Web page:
Edward Dolnick, author of “The Writing of the Gods,” to host an author talk for Ruth Keeler library patrons
The Rosetta Stone, discovered in 1799, baffled scholars for centuries. It also piqued the curiosity of writer Edward Dolnick, who wanted to know more about this ancient relic that so many had heard of but few knew much about.
On Thursday, December 2, the Ruth Keeler Memorial Library in North Salem will host Dolnick via Zoom for an author talk about his book, The Writing of the Gods: The Race to Decode the Rosetta Stone.
“People don’t know much about the Rosetta Stone. They know that there is such a thing and that it has something to do with Egypt,” Dolnick told the North Salem Post. “This is one of the greatest stories ever, and it seemed like a good one to dive into.”
Dolnick has spent his career exploring unique and fascinating true stories and making them accessible for readers. Formerly the chief science writer for the Boston Globe, Dolnick also wrote The Clockwork Universe, The Rescue Artist: A True Story of Art, Thieves, and the Hunt for a Missing Masterpiece and The Forger's Spell, books which explore science, art theft and art forgings. “When I write these books, they’re non-fiction and most have to do with history in some way,” Dolnick said. “It’s really important for me that they’re not homework. It can’t be a good deed to read them; it has to be something that you look forward to.”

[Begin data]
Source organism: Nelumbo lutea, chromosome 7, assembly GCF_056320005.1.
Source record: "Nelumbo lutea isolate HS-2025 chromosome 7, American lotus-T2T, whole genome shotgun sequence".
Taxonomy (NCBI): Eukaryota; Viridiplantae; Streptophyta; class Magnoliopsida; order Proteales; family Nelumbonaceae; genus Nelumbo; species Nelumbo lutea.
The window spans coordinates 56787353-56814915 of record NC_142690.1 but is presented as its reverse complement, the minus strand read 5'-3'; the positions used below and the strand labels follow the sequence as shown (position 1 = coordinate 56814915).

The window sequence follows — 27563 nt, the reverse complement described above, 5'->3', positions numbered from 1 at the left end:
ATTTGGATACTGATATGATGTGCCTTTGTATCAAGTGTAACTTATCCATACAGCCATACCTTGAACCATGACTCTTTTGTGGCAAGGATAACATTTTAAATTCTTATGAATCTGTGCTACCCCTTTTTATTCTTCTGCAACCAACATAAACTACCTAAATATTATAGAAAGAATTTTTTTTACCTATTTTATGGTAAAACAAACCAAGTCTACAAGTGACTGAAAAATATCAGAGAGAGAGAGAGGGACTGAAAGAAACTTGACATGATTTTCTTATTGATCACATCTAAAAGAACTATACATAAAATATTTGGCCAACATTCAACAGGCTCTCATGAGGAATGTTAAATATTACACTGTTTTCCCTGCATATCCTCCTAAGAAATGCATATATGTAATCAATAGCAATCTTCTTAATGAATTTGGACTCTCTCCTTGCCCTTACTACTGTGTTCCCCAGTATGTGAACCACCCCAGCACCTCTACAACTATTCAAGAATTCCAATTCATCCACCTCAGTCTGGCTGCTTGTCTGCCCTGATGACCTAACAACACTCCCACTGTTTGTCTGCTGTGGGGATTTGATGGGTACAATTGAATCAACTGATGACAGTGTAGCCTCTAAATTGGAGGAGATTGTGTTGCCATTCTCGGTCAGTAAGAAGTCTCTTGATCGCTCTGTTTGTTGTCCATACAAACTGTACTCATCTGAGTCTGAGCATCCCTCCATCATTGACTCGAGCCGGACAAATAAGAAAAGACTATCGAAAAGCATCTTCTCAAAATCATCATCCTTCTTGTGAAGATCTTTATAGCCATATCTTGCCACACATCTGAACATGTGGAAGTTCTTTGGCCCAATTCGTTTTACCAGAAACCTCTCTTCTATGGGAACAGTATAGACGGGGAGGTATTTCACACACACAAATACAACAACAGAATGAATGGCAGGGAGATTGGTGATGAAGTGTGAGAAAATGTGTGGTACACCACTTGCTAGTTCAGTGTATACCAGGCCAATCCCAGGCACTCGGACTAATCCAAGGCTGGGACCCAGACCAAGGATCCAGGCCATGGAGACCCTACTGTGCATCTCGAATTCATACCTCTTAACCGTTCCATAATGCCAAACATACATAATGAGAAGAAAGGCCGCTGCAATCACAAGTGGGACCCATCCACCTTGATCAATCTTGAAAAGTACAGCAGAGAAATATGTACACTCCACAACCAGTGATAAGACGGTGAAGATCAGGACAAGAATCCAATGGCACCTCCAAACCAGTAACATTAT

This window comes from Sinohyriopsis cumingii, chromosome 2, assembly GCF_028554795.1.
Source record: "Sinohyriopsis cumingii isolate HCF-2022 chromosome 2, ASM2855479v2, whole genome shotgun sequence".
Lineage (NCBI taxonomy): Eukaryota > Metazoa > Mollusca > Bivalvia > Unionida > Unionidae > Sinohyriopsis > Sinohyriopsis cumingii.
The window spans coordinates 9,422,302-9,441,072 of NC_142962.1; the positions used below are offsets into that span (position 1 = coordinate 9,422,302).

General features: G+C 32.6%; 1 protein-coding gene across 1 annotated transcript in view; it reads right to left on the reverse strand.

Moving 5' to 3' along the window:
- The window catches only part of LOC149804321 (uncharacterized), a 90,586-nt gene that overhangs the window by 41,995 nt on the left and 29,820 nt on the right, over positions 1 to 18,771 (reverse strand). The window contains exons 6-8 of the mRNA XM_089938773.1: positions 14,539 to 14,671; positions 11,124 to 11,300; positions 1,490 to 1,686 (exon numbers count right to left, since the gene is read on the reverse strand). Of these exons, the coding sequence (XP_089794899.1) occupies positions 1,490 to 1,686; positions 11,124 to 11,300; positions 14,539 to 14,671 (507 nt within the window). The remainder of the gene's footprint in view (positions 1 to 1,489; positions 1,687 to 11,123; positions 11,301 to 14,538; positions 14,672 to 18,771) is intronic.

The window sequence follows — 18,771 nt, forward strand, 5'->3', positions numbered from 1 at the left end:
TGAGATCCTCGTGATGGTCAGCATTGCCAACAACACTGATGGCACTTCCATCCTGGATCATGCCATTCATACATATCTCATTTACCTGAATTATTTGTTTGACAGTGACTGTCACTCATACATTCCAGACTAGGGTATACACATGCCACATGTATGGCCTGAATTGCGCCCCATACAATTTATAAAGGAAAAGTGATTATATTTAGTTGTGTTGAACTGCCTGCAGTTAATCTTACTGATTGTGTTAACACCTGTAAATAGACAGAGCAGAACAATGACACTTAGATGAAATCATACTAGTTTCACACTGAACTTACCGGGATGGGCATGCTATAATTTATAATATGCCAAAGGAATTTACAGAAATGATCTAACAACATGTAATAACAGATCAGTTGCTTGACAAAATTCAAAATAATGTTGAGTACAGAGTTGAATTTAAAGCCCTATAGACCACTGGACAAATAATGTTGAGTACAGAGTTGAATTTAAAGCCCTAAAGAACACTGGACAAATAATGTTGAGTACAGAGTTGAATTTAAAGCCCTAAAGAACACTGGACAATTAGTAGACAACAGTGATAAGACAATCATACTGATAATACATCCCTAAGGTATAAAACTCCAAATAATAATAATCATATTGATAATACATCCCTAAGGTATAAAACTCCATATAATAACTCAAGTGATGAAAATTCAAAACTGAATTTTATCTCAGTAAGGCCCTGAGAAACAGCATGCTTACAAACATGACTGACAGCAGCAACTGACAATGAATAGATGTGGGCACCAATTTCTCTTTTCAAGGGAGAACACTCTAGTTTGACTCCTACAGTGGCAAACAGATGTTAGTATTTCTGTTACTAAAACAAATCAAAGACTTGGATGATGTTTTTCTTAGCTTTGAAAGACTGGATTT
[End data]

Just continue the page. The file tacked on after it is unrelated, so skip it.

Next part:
In The Writing of the Gods, Dolnick introduces readers to two men—Jean-François Champollion and Thomas Young, who each raced to decipher the Rosetta Stone. “What had me doing jumping jacks was the discovery that there were two people in the race to solve it,” Dolnick said. “Each is this larger than life figure, both brilliant, both grown-up child prodigies, both miles ahead of any competitor. For storytelling purposes, that was terrific. It was great fun to have the two of them in a contest.”
Dolnick’s writing process involves extensive research, which he conducts by reading as well as through meeting experts knowledgeable about the subject he plans to write about. “First, there’s an awful lot of reading everything under the sun,” Dolnick said. “I picture a whole shelf of books, and then putting your ear at one end and just stuffing them through.” Next, Dolnick begins relationship building with experts. “At some point in the course of reading those books, you’ll have found someone who is a better explainer,” Dolnick said. “With great trepidation I approach them, usually with a tiny question at first. If they do answer, then I nag them forever,” he joked.
Dolnick hopes readers of The Writing of the Gods will take away a newfound respect for deciphering. “How in the world would you have solved this problem if you looked at these hieroglyphs--a snake next to a dog, next to a semicircle--how you would figure it out is kind of a marvelous thing,” Dolnick said. “I would like people not to take that for granted. The next time you’re in a restaurant and see a menu in another language, think, if you did not know that language already, how would you begin to figure it out?”
For this Thursday’s author talk, Dolnick promises attendees won’t need to do any complex deciphering. Also guaranteed: that Dolnick’s enthusiasm for the topic will spill through the Zoom connection. “It’ll be a fun night. It’ll be a story of geniuses and plunder and mummies and mysteries,” Dolnick said, with all the glee of someone who just unlocked a mystery and can’t wait to share it with the world.
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